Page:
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Detergent enzymes have been used for a century in laundry. Enzymes are no longer a minor additive and have become an essential ingredient in modern detergents. The major classes of detergent enzymes include proteases, lipases, amylases, and cellulases. Proteases are the first used and the most common detergent enzymes, therefore, presently have many commercial forms on market. Enzymes in detergents actually hydrolyze their substrate in soils attached to fabrics or glassware. Alkaline proteases cleave peptide bonds in protein-based stains and hydrolyze proteins into soluble polypeptides or free amino acids; amylases clean by breaking down the α-glycosidic bonds in starch-based soil and catalyze the hydrolysis of starch into sugars, and lipases cleave ester bonds and catalyze the hydrolysis of fats (triglycerides) into free fatty acids and glycerol. Cellulases clean by hydrolysis of β-glycosidic bonds and remove the
protruding fibers, pills and fuzzes from cottons and provide bio-finishing, fabric care and maintenance of whiteness or color clarity of fabrics. Mannanases and pectinases are also added to the detergent formulation in combination with other enzymes i n order to hydrolyze mannane and pectin-based stains, respectively.
The most important benefit of using biological detergents is that they are effective in removing stains at much lower tem- peratures and they reduce the water consumption. In this way, it become both environmentally friendly and economical reducing energy consumption without affecting the cleaning performance. Another advantage of enzyme in terms of environmental concerns, enzymes are derived from renewable sources and by incorporating enzymes into detergent structures, cleaning can be performed using less chemicals. The usage of enzymes in detergent formulations also reduces the use and handling of solvent and toxic compounds. The ability to wash at lower temperatures also means that delicate mate- rials such as wool and silk can be washed without any damage and lower temperatures are also useful for protecting the colors of dyed clothes such as jeans. Moreover, the high cleaning effect of the enzymes ensures that the laundry is thoroughly cleaned even in a short wash cycle eliminating the need for repeated washing for the removal of stubborn stains.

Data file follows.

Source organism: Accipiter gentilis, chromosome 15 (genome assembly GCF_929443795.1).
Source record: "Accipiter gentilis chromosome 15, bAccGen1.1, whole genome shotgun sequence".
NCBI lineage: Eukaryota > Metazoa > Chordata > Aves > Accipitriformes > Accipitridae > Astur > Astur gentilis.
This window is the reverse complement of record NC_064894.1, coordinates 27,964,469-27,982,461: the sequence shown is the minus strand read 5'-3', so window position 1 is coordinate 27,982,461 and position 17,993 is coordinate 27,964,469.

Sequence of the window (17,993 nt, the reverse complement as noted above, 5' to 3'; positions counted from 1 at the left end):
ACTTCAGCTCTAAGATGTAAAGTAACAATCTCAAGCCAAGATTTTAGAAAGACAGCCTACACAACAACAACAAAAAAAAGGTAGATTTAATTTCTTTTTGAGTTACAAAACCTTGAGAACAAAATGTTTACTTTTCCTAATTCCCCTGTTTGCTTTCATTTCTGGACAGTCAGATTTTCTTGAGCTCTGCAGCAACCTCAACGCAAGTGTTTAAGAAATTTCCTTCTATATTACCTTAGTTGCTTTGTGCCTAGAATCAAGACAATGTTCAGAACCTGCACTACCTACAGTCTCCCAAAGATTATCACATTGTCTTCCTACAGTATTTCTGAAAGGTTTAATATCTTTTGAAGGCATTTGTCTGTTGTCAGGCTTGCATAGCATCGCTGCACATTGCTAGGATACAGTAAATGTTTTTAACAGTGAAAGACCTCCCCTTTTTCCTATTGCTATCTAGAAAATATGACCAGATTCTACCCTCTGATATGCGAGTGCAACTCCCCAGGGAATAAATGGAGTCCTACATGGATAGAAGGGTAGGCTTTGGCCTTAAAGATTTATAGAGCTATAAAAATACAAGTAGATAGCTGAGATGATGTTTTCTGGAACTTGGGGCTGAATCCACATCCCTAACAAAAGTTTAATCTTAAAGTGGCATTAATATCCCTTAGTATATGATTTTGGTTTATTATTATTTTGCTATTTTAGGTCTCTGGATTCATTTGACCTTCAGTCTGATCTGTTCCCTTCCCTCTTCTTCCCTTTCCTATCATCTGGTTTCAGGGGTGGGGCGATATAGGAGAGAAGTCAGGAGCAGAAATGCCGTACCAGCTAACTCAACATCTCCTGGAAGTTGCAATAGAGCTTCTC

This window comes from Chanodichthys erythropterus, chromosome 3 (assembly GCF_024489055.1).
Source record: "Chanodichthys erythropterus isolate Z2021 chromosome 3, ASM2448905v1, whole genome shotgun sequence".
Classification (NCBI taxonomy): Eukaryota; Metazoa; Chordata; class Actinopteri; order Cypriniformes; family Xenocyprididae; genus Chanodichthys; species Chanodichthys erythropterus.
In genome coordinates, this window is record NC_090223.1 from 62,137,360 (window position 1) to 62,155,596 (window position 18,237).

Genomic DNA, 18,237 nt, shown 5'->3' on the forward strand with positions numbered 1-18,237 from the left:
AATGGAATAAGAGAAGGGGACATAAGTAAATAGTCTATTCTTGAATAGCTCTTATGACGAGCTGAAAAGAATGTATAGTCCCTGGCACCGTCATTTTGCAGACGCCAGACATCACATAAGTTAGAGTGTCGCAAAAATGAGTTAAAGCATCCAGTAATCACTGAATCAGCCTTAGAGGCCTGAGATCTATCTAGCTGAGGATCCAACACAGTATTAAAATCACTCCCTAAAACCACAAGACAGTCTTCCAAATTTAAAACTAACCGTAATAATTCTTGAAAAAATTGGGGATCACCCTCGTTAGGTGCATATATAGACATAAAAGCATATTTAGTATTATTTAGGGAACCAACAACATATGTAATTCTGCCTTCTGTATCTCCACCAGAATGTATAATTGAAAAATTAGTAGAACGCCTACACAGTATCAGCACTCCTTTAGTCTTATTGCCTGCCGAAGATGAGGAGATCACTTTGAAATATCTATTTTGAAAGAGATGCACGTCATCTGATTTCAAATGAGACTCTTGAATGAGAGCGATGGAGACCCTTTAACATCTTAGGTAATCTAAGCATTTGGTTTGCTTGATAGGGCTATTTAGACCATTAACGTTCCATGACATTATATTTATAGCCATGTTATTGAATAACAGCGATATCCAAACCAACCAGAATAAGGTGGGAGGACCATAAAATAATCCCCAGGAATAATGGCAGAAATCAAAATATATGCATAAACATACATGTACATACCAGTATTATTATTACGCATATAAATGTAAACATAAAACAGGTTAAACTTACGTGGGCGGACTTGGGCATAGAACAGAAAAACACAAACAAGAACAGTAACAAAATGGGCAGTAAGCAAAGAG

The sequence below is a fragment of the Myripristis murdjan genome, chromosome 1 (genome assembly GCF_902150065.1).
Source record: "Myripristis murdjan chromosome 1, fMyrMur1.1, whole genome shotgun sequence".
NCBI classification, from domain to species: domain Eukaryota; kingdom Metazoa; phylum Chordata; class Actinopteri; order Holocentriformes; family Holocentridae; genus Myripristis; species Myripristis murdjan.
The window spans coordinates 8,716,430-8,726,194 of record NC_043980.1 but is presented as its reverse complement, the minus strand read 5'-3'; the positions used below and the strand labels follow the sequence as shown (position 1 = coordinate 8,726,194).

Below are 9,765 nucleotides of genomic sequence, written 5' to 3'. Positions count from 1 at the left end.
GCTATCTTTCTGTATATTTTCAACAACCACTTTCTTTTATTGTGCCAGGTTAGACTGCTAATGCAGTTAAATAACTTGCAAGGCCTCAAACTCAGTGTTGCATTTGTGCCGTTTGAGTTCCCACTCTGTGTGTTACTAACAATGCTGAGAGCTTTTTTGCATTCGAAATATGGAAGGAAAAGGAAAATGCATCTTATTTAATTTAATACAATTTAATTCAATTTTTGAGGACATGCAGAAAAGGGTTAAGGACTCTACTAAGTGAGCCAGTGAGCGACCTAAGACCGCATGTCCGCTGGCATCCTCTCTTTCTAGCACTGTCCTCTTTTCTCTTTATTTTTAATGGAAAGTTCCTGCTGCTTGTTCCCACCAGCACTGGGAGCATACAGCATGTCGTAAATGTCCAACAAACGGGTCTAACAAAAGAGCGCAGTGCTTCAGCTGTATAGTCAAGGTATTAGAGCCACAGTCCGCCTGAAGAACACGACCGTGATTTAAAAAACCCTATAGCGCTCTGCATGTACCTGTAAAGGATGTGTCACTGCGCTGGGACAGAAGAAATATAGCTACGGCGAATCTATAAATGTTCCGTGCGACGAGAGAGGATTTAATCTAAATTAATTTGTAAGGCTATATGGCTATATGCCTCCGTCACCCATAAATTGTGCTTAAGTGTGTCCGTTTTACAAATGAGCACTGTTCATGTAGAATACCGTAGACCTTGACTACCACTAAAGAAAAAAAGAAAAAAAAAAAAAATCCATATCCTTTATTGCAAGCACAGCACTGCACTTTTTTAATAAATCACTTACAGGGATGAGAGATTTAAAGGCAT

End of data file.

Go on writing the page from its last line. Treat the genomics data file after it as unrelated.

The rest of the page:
Do enzymes really improve cleaning power? Detergents are made up of a mixture of substances, but most importantly contain chemicals called surfactants that break up and remove dirt. Surfactants which include common hand soap are usually amphiphilic, meaning that one end of the molecule is hydrophilic (it is attracted to water) and the other is hydrophobic (it repels water). The hydrophobic end sticks to
the surface of oily dirt, while the hydrophilic end attaches to water. Water molecules pull the surfactant away from the clothes taking the dirt with them to be washed away at the end of the washing cycle. Surfactants alone, however, are not enough to keep clothes clean and smelling fresh, so laundry detergents often contain a host of other ingredients, such as optical brighteners, perfumes and enzymes. To distinguish between a detergent that contains enzymes and one that does not, products use the terms ‘biological’ and ‘non-biological’ respectively. But do enzymes really improve cleaning power? Enzymes provide extra help to break down stains that are otherwise hard to remove. The main advantage of using a biological detergent is that it is effective at lower temperatures and in quick washes, which saves time, energy, water and money. There are four major classes of detergent enzymes, each with a different use: proteases remove protein stains; lipases break down fatty materials; amylases remove stains from starch-based food; and cellulases break down the small cotton fibres that form on the fabric surface during use, helping to release dirt and keep the fabric smooth. Most biological detergents combine enzyme types – often using proteases and lipases – to improve their overall performance. If small amounts of biological detergent remain on clothing, however, they can irritate sensitive skin. For this reason, the use of non-biological detergent is preferred in some situations, particularly for washing clothes for babies. For tackling tough stains, however, non-biological detergents often need to be used at a higher temperature. enzymes formulation for the detergent industries
Granulates – risk free handling
Unique combination of high – shear granulation and various coating technologies. This results in an effective encapsulation of the enzymes, which isolates it from the environment until the moment the detergent product is dissolved into the washing solution. In addition to ensuring optimal stability of the enzymes while being
stored within the detergent, the granulate form also prevents undesired exposures.
Do granulate enzymes beneficial for detergent industries?